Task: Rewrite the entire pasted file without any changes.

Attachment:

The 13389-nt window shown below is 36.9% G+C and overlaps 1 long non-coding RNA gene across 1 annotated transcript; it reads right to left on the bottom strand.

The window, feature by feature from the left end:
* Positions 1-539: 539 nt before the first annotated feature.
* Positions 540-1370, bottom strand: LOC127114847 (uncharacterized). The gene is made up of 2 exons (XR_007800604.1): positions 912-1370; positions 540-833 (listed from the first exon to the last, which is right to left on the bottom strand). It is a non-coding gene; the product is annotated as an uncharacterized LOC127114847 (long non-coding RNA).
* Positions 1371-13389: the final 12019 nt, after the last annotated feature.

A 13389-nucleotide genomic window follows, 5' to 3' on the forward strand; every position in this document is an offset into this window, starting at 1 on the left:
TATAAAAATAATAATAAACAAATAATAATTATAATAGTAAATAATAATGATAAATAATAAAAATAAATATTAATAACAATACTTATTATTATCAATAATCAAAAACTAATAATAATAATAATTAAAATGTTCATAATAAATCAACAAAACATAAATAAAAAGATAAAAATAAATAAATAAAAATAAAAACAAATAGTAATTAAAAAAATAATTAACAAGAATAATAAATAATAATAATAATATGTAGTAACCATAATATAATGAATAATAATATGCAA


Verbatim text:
The 13389-nt window shown below is 36.9% G+C and overlaps 1 long non-coding RNA gene across 1 annotated transcript; it reads right to left on the bottom strand.

The window, feature by feature from the left end:
* Positions 1-539: 539 nt before the first annotated feature.
* Positions 540-1370, bottom strand: LOC127114847 (uncharacterized). The gene is made up of 2 exons (XR_007800604.1): positions 912-1370; positions 540-833 (listed from the first exon to the last, which is right to left on the bottom strand). It is a non-coding gene; the product is annotated as an uncharacterized LOC127114847 (long non-coding RNA).
* Positions 1371-13389: the final 12019 nt, after the last annotated feature.

A 13389-nucleotide genomic window follows, 5' to 3' on the forward strand; every position in this document is an offset into this window, starting at 1 on the left:
TATAAAAATAATAATAAACAAATAATAATTATAATAGTAAATAATAATGATAAATAATAAAAATAAATATTAATAACAATACTTATTATTATCAATAATCAAAAACTAATAATAATAATAATTAAAATGTTCATAATAAATCAACAAAACATAAATAAAAAGATAAAAATAAATAAATAAAAATAAAAACAAATAGTAATTAAAAAAATAATTAACAAGAATAATAAATAATAATAATAATATGTAGTAACCATAATATAATGAATAATAATATGCAA